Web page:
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Spring, Summer, Fall, Winter ...And Spring (2003)


There are explicit and implicit lessons to be learned from Spring, Summer, Fall, Winter… and Spring, so listen up. The first one is if you want people to see your movie it behooves you to come up with a more succinct title. The second one – and more pertinent to the film – is don’t tie rocks to little animals – especially if they are still alive. However, it’s okay to tie rocks to yourself as a way of self-punishment – especially if you’re doing it for spiritual reasons.

Directed by one of Korea’s hot young directors — Kim Ki-duk –Spring, Summer, Fall, Winter… and Spring is a Buddhism-inspired fable that takes place during five seasons spread over many years and attempts — much like The Passion of The Christ — to merge the secular with the spiritual. But unlike that film, this one also gives us the relationship between man and nature as well as man and himself, and deals specifically with characters who try to attain some kind of harmony right here on earth.

The film is set in an idyllic Korean valley and most of the action takes place out on a lake on which floats a hermitage (monastery) where an old monk and his young protégé are living an austere existence. Each section of the film commences with the opening of a wooden gated threshold that stands at the headwaters of the lake like a curtain on a stage.

In spring, the older monk (Oh Young-soo) teaches valuable life lessons about the nature of cruelty and guilt to the child monk (Kim Jong-ho) who lives with him. The opening is simply told with little dialogue but has a couple of disturbing scenes to illustrate the lessons learned.

In summer, the young monk (Seo Jae-kyung) is now a teenager and must contend with his raging hormones when a woman leaves her ailing teenage daughter (Ha Yeo-jin) with the two monks to be cured, as well as find spiritual solace. While she is definitely cured, the only solace she finds is in the arms of the young monk who learns that love is very hard, especially when you are trying to find spiritual purity.

The most powerful episode is in autumn, and it deals with the return of the young monk (Kim Young-min), who left in frustration years before. Upon his return he has a difficult time with his old Buddhist ways and cannot adjust after having lived a completely different life in the real world. The old monk finds that he cannot calm him down and comes to the despairing realization that he may have failed as both a monk and a guardian in his upbringing of the young man.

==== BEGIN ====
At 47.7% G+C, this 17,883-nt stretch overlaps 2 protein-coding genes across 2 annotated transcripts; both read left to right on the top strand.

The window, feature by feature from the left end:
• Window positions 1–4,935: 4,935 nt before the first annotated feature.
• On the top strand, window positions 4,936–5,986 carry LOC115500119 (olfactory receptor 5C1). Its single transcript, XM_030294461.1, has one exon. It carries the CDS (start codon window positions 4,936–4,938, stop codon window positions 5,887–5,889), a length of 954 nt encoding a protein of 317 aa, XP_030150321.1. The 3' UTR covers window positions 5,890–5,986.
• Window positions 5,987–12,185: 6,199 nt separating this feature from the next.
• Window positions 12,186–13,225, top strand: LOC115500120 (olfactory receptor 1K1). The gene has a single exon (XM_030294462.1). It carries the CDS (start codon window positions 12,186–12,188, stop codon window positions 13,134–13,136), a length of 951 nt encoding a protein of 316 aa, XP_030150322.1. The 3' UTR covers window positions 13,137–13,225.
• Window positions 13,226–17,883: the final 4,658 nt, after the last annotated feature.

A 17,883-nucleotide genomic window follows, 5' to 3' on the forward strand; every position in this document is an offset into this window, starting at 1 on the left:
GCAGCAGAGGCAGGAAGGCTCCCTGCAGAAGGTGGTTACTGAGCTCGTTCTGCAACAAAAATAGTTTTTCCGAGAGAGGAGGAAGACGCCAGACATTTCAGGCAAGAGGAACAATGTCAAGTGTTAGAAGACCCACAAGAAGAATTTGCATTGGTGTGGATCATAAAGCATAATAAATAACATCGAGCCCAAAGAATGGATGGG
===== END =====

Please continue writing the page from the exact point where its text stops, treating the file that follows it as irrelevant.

In winter, the young monk (now played by the director Kim Ki-duk) returns again years later to see if he is ready to discipline his life and attain a spiritual existence. In …spring, the cycle starts all over.

If you have seen other films by Kim Ki-duk, such as The Isle, then you won’t be surprised to find a couple of shocking scenes of cruelty and violence but here Kim pulls back giving us few shocks and more reflection. The fact that he plays the young monk in the final section suggests that maybe he is going through his own spiritual change.

Spring, Summer, Fall, Winter… and Spring was shot in Juwangsan National Park in South Korea and every frame is gorgeous. The pacing of the film too is right in tune with the location; nothing is hurried, the shots are exquisitely framed, and there is a good amount of silence to let the audience soak in the story as well as the spectacular location.

Despite the minimalist set, the film has a fine attention to detail. Each episode uses the motif of an animal — a dog, a rooster, a cat, a snake, and finally a turtle — all of which have a peripheral connection to each section. And while the set design is simple, it is also unique; apparently director Ki-duk and his craftsmen invented the idea of a floating monastery themselves.

The primary theme of Spring, Summer, Fall, Winter… and Spring is that everyone carries a stone with them; either in their head or in their heart. Mostly it is a metaphorical stone but — as we see in one striking scene — that stone can be literal too.

Although it takes a while to flesh out its message if you are patient – and certainly if you are into Buddhism – it is a very rewarding film, even if you have to take a deep breath and slowly say the title.

Aka Bom yeoreum gaeul gyeoul geurigo bom.

We’re guessing this is winter.